1709 Blog: for all the copyright community

Thursday, 11 February 2010

Google plans superfast highway

Are Google's new broadband plans the death knell for the content industries as we know them - or a brave new world with ever increasing opportunities for interacting with consumers?

Google has announced plans to launch a new optic fibre network delivering broadband speeds of up to 100 times those currently available to consumers - one gigabit per second. This is on top of the $7.2 billion (£4.6 billion) promised by President Obama for broadband infrastructure in the US. The new Google networks, to be trialled in up to 500,000 homes in a number of cities in the USA, will mean that users can download a high definition full length feature film in just a few minutes - although luckily it seems also true that that rural clinics in the USA will be able to (legally) send 3D medical images over the networks, or so press reports say.

Content owners will watch this one carefully - and this topic is just going to get more and more interesting, especially in light of the SABAM v Tiscali reference to the European Court Justice, the Australian Federal Court's decision that Internet Service Providers cannot be held liable for copyright infringements committed by their subscribers and the various adoptions of 'three strikes' laws in France, South Korea and Taiwan. Clearly the decisions of courts and governments are going to be critical in underpinning (or undermining) the future business models for record, film and TV companies, games companies and ISPs, mobile companies and other intermediaries.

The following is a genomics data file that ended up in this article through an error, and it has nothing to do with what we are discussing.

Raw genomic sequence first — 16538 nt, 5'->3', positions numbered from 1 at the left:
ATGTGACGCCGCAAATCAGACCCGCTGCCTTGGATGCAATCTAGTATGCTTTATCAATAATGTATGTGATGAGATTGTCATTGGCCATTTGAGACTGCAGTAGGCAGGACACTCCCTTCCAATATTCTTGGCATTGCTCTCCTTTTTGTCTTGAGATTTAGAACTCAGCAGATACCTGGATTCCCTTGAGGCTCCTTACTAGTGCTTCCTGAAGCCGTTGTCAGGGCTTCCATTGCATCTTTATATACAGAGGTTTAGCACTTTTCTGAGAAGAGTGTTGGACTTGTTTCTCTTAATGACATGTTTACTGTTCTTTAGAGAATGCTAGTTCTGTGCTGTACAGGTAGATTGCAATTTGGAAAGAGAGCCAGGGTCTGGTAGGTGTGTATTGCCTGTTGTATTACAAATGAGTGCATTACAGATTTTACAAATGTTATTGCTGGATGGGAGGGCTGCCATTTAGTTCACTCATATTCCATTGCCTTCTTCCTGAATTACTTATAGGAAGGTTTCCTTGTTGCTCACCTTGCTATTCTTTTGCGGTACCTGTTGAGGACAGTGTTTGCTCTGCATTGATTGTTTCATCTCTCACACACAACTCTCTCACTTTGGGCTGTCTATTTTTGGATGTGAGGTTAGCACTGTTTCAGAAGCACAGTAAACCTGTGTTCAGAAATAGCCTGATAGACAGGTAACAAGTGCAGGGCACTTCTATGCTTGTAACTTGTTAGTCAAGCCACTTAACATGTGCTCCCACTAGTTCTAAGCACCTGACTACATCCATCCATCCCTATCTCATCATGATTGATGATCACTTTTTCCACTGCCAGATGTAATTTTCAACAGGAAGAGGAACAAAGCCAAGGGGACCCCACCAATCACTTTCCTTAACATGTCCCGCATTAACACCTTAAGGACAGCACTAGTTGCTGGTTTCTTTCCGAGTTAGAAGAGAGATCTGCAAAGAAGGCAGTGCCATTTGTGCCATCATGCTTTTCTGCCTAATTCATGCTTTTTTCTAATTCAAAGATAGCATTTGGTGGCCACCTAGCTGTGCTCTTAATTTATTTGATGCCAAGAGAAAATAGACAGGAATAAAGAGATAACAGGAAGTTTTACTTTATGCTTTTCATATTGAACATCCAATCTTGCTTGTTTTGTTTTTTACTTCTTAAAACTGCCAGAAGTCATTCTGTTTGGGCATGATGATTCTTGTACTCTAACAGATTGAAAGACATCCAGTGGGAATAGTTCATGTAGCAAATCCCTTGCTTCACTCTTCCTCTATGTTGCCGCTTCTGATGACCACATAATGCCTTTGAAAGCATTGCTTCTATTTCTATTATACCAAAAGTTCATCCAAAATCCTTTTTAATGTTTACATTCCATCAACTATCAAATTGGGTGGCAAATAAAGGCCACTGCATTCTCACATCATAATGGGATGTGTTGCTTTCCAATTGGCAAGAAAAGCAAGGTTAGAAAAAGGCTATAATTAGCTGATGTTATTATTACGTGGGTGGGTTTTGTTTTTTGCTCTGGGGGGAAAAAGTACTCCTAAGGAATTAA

http://www.telegraph.co.uk/technology/google/7207160/Google-to-trial-its-own-ultra-fast-fibre-optic-network.html

No comments: